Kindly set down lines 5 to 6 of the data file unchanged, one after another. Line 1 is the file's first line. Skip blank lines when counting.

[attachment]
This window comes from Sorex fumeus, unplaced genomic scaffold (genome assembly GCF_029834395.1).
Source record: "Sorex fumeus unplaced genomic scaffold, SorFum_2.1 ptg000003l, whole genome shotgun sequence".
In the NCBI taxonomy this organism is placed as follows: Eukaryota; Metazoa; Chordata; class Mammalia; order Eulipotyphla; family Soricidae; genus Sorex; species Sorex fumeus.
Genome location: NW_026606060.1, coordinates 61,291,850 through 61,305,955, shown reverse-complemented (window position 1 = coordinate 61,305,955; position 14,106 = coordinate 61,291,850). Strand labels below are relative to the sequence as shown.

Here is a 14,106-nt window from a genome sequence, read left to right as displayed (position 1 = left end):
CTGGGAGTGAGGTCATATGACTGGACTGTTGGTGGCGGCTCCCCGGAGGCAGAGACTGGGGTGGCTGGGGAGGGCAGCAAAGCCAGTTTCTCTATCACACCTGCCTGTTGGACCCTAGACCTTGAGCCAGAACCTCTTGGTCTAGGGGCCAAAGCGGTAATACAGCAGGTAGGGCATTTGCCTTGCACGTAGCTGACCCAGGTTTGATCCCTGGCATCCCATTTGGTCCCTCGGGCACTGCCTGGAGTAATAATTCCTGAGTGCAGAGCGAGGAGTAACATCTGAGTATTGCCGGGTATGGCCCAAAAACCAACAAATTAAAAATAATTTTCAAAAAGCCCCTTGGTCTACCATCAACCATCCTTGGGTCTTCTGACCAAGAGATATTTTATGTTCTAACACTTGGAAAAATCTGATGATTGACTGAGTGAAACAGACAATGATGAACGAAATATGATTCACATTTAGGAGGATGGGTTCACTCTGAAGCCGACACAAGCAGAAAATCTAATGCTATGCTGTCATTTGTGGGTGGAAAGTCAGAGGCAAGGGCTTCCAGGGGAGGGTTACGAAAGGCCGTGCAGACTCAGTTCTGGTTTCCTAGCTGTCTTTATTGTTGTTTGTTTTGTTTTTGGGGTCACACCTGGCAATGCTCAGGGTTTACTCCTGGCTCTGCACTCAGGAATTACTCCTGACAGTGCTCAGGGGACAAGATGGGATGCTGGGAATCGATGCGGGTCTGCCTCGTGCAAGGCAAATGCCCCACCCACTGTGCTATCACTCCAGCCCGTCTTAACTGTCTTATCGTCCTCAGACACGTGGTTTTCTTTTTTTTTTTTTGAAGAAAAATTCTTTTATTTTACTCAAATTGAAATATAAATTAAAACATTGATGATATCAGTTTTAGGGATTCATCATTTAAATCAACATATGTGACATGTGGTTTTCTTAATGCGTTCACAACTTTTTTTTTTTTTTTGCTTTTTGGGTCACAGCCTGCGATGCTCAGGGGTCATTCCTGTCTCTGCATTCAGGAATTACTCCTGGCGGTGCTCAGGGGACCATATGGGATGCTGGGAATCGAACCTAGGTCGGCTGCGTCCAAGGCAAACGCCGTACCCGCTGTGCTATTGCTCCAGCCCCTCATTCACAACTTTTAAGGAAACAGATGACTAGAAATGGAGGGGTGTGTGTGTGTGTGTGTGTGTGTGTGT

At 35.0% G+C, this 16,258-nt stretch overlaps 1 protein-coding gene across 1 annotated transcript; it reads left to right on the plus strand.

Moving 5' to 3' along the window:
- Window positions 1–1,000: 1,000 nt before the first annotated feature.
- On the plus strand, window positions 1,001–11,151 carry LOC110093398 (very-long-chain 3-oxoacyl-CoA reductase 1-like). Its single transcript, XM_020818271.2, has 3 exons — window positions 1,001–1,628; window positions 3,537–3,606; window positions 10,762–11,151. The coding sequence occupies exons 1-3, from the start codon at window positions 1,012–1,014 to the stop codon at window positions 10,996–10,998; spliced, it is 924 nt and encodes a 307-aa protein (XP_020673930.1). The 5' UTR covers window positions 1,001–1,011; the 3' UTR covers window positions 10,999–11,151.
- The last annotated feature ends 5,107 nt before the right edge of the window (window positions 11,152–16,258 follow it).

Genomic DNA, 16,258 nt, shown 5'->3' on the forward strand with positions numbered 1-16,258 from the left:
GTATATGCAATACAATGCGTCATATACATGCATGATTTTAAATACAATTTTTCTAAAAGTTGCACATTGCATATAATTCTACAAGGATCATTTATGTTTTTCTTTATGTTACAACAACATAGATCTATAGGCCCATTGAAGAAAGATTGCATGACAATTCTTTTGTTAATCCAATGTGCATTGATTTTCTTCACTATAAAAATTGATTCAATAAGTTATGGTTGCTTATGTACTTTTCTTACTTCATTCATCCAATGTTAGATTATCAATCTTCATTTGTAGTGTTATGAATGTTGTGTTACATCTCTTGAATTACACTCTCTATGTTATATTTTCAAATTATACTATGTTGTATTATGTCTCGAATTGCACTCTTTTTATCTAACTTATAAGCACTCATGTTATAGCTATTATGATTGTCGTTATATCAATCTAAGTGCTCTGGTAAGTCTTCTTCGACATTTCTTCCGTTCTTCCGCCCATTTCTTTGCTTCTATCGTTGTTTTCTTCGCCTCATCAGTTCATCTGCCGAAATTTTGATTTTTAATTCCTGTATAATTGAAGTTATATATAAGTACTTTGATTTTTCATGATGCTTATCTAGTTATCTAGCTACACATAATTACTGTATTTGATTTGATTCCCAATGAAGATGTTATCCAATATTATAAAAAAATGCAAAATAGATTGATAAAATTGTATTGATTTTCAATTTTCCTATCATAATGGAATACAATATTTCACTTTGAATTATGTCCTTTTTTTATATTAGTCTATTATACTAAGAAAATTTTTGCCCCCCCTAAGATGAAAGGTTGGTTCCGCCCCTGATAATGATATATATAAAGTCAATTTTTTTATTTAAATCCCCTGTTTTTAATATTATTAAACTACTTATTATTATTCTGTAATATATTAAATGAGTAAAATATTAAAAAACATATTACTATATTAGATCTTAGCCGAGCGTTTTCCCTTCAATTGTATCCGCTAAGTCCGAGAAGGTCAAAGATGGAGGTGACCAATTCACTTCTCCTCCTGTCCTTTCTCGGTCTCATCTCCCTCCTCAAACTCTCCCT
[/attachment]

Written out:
Here is a 14,106-nt window from a genome sequence, read left to right as displayed (position 1 = left end):
CTGGGAGTGAGGTCATATGACTGGACTGTTGGTGGCGGCTCCCCGGAGGCAGAGACTGGGGTGGCTGGGGAGGGCAGCAAAGCCAGTTTCTCTATCACACCTGCCTGTTGGACCCTAGACCTTGAGCCAGAACCTCTTGGTCTAGGGGCCAAAGCGGTAATACAGCAGGTAGGGCATTTGCCTTGCACGTAGCTGACCCAGGTTTGATCCCTGGCATCCCATTTGGTCCCTCGGGCACTGCCTGGAGTAATAATTCCTGAGTGCAGAGCGAGGAGTAACATCTGAGTATTGCCGGGTATGGCCCAAAAACCAACAAATTAAAAATAATTTTCAAAAAGCCCCTTGGTCTACCATCAACCATCCTTGGGTCTTCTGACCAAGAGATATTTTATGTTCTAACACTTGGAAAAATCTGATGATTGACTGAGTGAAACAGACAATGATGAACGAAATATGATTCACATTTAGGAGGATGGGTTCACTCTGAAGCCGACACAAGCAGAAAATCTAATGCTATGCTGTCATTTGTGGGTGGAAAGTCAGAGGCAAGGGCTTCCAGGGGAGGGTTACGAAAGGCCGTGCAGACTCAGTTCTGGTTTCCTAGCTGTCTTTATTGTTGTTTGTTTTGTTTTTGGGGTCACACCTGGCAATGCTCAGGGTTTACTCCTGGCTCTGCACTCAGGAATTACTCCTGACAGTGCTCAGGGGACAAGATGGGATGCTGGGAATCGATGCGGGTCTGCCTCGTGCAAGGCAAATGCCCCACCCACTGTGCTATCACTCCAGCCCGTCTTAACTGTCTTATCGTCCTCAGACACGTGGTTTTCTTTTTTTTTTTTTGAAGAAAAATTCTTTTATTTTACTCAAATTGAAATATAAATTAAAACATTGATGATATCAGTTTTAGGGATTCATCATTTAAATCAACATATGTGACATGTGGTTTTCTTAATGCGTTCACAACTTTTTTTTTTTTTTTGCTTTTTGGGTCACAGCCTGCGATGCTCAGGGGTCATTCCTGTCTCTGCATTCAGGAATTACTCCTGGCGGTGCTCAGGGGACCATATGGGATGCTGGGAATCGAACCTAGGTCGGCTGCGTCCAAGGCAAACGCCGTACCCGCTGTGCTATTGCTCCAGCCCCTCATTCACAACTTTTAAGGAAACAGATGACTAGAAATGGAGGGGTGTGTGTGTGTGTGTGTGTGTGTGTGT